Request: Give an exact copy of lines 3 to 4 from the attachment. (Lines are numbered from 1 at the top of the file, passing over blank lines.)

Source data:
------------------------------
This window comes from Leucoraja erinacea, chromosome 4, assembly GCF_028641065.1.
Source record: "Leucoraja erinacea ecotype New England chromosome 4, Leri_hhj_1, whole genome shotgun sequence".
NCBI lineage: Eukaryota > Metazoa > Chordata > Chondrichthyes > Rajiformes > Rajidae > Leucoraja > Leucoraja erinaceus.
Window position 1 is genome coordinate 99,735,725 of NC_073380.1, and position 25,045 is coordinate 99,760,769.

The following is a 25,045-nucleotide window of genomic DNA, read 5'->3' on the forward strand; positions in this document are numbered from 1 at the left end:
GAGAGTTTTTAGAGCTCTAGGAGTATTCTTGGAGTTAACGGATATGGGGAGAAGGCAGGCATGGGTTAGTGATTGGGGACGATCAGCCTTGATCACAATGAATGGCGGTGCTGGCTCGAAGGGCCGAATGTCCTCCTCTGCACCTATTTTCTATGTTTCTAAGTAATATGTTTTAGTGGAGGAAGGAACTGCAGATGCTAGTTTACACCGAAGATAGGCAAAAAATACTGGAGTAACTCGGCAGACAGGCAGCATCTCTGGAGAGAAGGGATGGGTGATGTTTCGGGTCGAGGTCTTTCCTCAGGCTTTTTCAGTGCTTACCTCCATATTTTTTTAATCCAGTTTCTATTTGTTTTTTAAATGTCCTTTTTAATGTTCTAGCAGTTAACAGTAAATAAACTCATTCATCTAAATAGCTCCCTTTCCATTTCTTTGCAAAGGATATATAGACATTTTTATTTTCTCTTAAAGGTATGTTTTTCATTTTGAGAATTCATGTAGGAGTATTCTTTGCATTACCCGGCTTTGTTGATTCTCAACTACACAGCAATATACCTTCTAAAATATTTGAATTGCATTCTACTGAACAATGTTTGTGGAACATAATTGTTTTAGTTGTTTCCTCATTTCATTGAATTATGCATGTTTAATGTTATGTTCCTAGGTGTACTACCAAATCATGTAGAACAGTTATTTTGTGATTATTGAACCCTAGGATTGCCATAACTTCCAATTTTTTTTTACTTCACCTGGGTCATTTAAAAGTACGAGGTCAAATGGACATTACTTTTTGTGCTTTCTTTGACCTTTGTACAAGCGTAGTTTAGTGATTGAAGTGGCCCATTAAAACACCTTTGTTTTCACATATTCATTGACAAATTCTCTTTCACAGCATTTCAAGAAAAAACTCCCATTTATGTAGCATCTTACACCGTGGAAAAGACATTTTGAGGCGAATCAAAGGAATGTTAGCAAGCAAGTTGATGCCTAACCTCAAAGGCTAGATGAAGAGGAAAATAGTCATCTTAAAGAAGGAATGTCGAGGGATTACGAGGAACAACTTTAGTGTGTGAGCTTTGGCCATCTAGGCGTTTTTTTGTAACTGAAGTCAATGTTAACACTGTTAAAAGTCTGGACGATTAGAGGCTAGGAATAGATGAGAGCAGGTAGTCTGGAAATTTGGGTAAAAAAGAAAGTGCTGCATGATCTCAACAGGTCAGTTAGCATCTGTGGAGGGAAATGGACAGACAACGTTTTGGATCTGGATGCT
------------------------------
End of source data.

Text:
NCBI lineage: Eukaryota > Metazoa > Chordata > Chondrichthyes > Rajiformes > Rajidae > Leucoraja > Leucoraja erinaceus.
Window position 1 is genome coordinate 99,735,725 of NC_073380.1, and position 25,045 is coordinate 99,760,769.